The rationale of the substantial compliance rule is that while the notice provisions in statutes are mandatory, they are essentially procedural; that rigid adherence to such a procedural mandate will not be required if it is clear that a substantial compliance provides realistic fulfillment of the purpose for which the mandate was incorporated in the statute. A determination of the applicability of substantial compliance will, of course, depend on the circumstances of each case. [At 713.] [Emphasis is mine.]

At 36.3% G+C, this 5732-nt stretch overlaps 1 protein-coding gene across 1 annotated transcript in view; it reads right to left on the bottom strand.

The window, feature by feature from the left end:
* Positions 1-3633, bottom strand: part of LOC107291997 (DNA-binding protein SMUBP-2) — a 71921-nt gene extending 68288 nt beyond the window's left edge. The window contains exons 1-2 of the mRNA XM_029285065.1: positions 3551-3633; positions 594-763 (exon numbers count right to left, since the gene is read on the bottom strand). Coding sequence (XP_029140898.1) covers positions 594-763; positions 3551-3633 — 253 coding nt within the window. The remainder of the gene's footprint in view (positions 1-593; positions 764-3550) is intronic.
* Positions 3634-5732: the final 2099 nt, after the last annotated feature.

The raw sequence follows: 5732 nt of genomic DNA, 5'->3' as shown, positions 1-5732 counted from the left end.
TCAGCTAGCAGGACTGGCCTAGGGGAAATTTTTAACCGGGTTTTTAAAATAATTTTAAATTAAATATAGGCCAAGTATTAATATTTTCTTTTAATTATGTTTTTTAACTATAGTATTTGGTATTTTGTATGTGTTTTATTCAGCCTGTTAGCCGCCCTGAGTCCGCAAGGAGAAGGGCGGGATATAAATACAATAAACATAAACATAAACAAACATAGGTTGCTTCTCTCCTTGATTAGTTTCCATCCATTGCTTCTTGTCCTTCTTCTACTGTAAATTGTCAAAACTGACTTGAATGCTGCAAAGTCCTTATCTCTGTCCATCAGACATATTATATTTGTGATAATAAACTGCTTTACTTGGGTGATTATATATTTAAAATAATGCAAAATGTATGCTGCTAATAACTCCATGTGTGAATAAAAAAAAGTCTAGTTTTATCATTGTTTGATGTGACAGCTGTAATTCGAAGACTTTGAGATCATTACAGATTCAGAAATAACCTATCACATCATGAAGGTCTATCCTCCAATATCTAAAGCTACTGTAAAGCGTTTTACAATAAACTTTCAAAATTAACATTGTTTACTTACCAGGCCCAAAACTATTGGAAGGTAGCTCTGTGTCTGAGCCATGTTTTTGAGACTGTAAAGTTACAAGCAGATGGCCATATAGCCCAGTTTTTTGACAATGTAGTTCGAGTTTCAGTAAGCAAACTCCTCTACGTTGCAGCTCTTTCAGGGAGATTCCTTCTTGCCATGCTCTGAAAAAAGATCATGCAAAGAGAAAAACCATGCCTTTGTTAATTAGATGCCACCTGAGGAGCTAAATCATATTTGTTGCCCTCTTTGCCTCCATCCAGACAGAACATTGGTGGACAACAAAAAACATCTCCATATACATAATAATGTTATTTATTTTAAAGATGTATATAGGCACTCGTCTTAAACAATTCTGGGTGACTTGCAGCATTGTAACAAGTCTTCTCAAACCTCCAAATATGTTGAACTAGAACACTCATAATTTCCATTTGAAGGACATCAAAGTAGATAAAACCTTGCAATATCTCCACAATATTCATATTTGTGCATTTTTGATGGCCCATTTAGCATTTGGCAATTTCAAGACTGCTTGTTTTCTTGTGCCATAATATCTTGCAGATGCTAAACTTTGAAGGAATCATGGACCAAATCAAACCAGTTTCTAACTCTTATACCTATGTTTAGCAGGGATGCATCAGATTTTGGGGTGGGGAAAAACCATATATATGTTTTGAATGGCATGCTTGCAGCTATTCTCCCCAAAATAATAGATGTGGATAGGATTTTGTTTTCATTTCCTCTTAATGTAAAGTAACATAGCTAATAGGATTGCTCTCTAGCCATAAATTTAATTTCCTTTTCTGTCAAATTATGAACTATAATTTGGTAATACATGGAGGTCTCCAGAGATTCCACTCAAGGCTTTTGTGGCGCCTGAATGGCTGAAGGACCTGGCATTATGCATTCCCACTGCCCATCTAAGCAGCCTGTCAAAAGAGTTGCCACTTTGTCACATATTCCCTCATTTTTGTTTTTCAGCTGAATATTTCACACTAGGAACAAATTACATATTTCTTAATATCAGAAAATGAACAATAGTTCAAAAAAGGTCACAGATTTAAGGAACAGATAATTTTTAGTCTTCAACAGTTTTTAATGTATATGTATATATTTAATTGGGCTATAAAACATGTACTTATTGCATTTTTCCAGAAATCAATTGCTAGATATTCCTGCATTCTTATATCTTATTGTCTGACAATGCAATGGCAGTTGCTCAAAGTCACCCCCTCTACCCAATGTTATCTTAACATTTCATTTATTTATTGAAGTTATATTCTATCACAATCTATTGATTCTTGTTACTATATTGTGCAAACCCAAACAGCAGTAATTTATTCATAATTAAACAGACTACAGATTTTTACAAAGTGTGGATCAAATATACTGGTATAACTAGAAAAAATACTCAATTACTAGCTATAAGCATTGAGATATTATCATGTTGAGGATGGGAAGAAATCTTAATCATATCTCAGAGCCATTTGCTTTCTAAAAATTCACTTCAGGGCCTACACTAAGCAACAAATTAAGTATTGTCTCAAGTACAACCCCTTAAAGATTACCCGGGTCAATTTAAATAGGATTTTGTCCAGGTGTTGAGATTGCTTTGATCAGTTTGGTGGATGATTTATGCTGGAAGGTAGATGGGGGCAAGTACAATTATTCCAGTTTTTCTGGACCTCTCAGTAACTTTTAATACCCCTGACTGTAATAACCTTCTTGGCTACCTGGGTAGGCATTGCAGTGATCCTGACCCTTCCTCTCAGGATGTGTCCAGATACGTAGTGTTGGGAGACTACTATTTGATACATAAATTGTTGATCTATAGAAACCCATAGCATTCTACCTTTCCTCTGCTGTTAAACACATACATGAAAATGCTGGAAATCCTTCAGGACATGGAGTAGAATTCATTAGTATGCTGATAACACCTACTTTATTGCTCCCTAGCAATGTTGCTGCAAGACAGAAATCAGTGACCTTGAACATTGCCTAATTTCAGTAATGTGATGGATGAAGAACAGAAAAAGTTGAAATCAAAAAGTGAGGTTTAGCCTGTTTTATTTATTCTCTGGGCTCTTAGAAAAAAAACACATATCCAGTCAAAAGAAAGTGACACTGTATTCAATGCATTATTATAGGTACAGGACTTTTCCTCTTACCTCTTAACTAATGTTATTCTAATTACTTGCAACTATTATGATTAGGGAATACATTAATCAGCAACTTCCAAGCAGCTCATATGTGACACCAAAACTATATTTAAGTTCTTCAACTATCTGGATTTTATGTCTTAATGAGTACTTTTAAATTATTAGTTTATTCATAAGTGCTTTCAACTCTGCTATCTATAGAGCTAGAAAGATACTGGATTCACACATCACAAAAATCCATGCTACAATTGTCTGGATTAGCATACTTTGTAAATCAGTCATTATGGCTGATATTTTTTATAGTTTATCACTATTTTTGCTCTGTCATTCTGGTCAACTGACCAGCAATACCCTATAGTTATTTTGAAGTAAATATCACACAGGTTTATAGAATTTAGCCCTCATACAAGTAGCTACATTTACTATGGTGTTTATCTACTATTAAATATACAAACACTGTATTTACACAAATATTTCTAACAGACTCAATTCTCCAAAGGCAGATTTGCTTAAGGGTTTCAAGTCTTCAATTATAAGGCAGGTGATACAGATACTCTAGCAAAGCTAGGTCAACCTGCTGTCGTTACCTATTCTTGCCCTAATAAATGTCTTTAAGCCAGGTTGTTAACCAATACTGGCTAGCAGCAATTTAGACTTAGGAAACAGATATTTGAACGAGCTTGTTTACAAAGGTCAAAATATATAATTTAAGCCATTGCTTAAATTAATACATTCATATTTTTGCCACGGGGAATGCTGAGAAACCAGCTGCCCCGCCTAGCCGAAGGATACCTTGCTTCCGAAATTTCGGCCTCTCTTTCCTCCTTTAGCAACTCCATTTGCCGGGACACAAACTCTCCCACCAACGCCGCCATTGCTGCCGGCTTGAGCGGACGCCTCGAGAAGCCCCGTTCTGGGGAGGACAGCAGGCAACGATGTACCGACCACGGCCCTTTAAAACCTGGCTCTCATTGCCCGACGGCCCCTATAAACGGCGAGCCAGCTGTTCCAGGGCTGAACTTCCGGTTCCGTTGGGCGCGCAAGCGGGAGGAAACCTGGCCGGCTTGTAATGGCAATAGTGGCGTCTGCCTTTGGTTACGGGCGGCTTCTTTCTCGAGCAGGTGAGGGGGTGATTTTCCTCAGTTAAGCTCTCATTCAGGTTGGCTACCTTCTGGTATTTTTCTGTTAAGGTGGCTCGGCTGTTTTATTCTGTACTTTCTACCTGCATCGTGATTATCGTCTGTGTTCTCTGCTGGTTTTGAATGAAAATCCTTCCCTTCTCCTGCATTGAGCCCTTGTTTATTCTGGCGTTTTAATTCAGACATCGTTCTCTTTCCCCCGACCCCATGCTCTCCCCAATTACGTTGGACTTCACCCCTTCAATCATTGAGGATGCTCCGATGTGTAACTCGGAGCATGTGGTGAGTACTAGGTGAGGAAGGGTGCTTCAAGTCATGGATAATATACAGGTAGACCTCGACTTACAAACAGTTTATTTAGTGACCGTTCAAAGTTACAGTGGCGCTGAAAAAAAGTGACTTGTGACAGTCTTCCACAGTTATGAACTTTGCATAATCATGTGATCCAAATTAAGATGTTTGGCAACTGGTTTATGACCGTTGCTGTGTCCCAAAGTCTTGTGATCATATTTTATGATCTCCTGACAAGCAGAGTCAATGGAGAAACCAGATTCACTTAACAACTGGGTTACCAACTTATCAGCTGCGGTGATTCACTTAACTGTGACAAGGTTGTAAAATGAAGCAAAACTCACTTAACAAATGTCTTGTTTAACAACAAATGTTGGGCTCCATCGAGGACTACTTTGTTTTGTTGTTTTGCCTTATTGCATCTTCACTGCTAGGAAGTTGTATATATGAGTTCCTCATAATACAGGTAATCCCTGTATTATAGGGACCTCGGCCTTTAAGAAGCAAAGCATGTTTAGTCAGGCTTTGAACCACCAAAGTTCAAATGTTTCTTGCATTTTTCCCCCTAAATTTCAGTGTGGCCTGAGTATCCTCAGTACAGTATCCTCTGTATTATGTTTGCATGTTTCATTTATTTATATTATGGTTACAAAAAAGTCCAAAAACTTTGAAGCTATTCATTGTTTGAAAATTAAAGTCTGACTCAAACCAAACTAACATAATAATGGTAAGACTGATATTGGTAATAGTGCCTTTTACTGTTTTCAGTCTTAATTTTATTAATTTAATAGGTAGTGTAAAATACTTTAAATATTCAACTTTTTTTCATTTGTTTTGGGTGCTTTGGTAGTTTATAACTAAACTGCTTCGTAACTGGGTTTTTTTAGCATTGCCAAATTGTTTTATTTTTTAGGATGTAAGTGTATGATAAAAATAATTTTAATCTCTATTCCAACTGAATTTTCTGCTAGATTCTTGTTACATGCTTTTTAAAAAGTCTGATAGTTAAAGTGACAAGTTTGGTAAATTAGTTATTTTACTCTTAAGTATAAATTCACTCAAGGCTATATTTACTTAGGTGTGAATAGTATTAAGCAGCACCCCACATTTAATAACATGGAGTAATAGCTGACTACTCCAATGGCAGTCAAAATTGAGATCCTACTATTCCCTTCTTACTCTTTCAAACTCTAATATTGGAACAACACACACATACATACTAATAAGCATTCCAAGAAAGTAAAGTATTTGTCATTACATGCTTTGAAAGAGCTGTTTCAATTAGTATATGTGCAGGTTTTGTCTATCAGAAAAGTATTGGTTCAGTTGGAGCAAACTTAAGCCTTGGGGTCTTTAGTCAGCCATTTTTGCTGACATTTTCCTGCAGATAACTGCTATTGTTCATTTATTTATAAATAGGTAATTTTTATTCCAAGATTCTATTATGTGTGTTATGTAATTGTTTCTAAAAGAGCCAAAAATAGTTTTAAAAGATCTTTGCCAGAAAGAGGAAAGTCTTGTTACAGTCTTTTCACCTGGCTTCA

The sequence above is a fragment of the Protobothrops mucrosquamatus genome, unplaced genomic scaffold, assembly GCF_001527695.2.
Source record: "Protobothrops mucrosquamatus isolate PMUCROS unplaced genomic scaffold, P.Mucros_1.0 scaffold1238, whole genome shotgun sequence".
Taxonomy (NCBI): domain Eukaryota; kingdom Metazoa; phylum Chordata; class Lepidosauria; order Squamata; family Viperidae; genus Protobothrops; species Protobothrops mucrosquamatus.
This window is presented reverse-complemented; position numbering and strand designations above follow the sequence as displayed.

In Furlong v. Manning, 514 A.2d 860 (Super. Ct. N.J. 1986), written notice to the newspaper of a public hearing was required by statute. The government in this case gave face-to-face notice. In upholding the adequacy of the notice, the Court declared that:

I find, therefore, that a face-to-face communication of notice to newspaper representatives is an acceptable mode of transmittal under the Open Public Meetings Act and is not repugnant to the purpose of the statute, namely, adequate public notice. [At 862.]

Rhea v. City of Gainesville, 574 So.2d 221 (Fla. App. 1 Dist. 1991), involved an open meetings statute that did not contain a specific notice requirement. The Court said this about that statute: